Over four million Thai households are involved in rice cultivation. Rice farmers have two main channels through which to sell their rice: they may sell directly to a local mill or they may sell on to or via middlemen such as agricultural cooperatives, paddy rice center market or paddy rice collectors, who will then distribute paddy rice to rice mills at a later date. 2) The intermediate segment comprises rice mills, which use unprocessed rice as an input to produce finished, milled rice. Typically, 1 kilo of paddy rice produces 0.6-0.7 kilos of milled rice.

OVER 100 MILLION TONS RICE MILLING CAPACITY
Thai domestic milling capacity is significantly higher than demand; at more than 100 million tons per year, it is in fact more than three times domestic rice output. Large rice mills, defined as those with a processing capacity of over 20 tons paddy rice/day, that have invested in new technology to improve milling techniques and the quality of the rice which they produce and that have their own silos for the storage of rice often benefit for being within the same commercial network as exporters.

Alternatively, they may be contracted by major exporters to mill or to process rice bound for export markets and so these operators will have a better market position and will likely be less affected by the national oversupply of milling capacity than will small rice mills (i.e. those with a capacity of less than 20 tons paddy rice/day).

The major rice mills include the following players : Asia Golden Rice, Capital Cereals, CP Intertrade, Sangfah Agri Product, Capital Rice, Ponglarp, Riceland International, Thai Fah (2511), CP Food Store, Thai Capital Crops, Tong Hua Bua Yai, Ake Rice Mill, Thai Granlux International Rice, Chia Meng Marketing and Vudhichai Produce.

In a typical year, average annual yields of Thai paddy rice run to 30-32 million tons, or 20-21 million tons of milled rice. This is consumed by domestic and export markets in roughly equal quantities. In its January report, USDA forecasts 20.7 million tons rice production for 2018/19 season. This is a one percent increase from last season as main crop rice production more than offset reduced off-season rice production due to ample water supplies and attractive prices particularly for fragrant rice. USDA’s expectation for 2018/19 off-season rice acreage is 2 million hectares. This is a one percent reduction from last year due to limited water supplies in the northeastern and the lower northern regions. Many rice farmers in these regions have shifted to corn cultivation driven by attractive corn prices and government financial support.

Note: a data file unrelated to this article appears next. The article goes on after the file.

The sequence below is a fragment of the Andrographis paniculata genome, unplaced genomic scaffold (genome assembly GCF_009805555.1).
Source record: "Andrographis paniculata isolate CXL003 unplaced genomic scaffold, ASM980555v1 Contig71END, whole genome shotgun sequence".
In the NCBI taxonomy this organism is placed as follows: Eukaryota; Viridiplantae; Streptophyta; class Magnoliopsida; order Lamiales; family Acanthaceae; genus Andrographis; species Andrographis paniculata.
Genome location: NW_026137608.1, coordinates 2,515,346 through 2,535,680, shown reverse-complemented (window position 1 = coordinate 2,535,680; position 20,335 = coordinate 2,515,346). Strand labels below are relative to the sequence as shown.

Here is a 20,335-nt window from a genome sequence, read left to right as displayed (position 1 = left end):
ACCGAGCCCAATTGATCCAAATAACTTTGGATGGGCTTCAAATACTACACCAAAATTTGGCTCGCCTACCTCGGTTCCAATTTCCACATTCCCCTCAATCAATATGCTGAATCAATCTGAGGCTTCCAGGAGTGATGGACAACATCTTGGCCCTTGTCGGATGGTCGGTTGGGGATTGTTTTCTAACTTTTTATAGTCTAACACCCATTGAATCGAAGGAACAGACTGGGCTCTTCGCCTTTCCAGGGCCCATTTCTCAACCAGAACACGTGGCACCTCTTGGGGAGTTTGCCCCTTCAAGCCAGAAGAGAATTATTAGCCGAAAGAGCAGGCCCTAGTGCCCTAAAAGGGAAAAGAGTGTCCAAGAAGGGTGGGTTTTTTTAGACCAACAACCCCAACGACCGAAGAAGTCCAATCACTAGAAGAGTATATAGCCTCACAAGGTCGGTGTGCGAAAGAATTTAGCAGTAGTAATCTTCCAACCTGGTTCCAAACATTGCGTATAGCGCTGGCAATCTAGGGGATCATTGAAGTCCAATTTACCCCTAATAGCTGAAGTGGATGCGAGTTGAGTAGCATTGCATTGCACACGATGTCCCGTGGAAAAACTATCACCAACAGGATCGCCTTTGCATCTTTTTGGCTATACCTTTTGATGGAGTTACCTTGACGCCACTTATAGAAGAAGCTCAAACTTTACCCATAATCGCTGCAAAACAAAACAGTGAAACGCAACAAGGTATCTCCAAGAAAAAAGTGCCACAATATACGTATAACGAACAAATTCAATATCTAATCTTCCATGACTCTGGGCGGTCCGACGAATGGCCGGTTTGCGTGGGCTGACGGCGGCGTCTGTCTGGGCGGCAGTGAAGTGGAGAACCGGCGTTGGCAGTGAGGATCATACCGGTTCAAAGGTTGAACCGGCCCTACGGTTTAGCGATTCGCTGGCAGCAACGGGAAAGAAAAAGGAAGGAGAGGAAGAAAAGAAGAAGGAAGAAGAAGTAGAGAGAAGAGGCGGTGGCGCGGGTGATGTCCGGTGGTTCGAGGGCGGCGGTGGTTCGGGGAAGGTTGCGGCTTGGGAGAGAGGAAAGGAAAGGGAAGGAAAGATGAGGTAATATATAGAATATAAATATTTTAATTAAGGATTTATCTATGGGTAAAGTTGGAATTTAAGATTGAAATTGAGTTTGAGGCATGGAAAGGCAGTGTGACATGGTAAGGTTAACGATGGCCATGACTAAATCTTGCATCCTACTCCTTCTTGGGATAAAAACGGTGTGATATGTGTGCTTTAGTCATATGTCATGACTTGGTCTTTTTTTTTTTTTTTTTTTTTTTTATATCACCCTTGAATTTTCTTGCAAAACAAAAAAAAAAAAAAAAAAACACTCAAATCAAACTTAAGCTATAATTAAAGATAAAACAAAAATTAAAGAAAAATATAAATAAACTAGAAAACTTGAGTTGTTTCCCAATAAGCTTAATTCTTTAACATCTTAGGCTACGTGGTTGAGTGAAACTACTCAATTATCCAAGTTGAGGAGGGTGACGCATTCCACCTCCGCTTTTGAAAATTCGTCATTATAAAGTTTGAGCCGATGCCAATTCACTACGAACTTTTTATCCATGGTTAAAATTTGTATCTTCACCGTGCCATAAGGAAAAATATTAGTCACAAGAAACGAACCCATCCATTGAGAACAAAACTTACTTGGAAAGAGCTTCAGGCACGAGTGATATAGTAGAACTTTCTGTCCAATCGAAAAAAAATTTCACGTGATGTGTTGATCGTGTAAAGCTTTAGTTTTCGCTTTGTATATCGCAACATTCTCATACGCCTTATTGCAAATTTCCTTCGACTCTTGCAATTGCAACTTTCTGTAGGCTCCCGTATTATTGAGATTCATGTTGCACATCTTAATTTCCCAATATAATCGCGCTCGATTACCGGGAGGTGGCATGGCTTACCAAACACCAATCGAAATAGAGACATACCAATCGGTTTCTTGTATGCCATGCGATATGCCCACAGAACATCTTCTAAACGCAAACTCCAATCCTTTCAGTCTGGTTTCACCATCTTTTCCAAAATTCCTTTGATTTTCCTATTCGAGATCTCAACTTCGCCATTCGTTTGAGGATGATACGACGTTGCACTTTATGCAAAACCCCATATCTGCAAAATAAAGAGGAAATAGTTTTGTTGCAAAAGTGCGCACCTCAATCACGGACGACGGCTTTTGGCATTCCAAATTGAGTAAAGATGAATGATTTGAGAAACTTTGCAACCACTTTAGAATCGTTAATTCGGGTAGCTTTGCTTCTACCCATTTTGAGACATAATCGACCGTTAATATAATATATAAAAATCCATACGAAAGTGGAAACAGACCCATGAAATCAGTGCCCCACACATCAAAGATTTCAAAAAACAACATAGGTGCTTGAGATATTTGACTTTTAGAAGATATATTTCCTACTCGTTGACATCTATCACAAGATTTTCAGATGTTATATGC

According to the Thai Customs Department, rice exports in 2018 totaled 11.1 million tons, down 5 percent from 2017 due to reduced fragrant and parboiled rice exports . In 2019, Thai rice exports are expected to decline to around 10 million tons. This is a 10 percent reduction from 2018 due mainly to reduced white rice exports, as supplies will be more limited due to the lack of government stocks for sale. Thai rice exports will likely also face strong competition from Vietnamese and Indian rice.

WHEAT IMPORTS EXPECTED TO INCREASE
Here are the outlook for the Thai corn production and wheat imports from Thailand Grain and Feed Update report of USDA:

Forecast for MY2018/19 corn production remains unchanged at 5.3 million tons. This is a 6 percent increase from MY2017/18 due to expanded acreage driven by attractive farm-gate prices and government financial support for farmers who decide to replace off-season rice cultivation with corn.

Forecast for MY2018/19 wheat imports is revised down to 3.1 million tons. This is a 2 percent reduction from MY2017/18 due to reduced feed wheat imports. Feed wheat imports are expected to decline to 1.9 million tons, down 6 percent from MY2017/18 due to high import prices caused by tight feed wheat supplies of major producers. Additionally, aqua feed demand is expected to grow more slowly than in the previous years.

Milling wheat imports are expected to increase to 1 million tons, up 18 percent from MY2017/18 due to greater total milling capacity from two newly operational flour mills. Combined these two new mills have a capacity of 0.3 million tons per year. Imports of wheat flour are expected to decline significantly to 0.2 million tons due to greater competition from locally produced flour.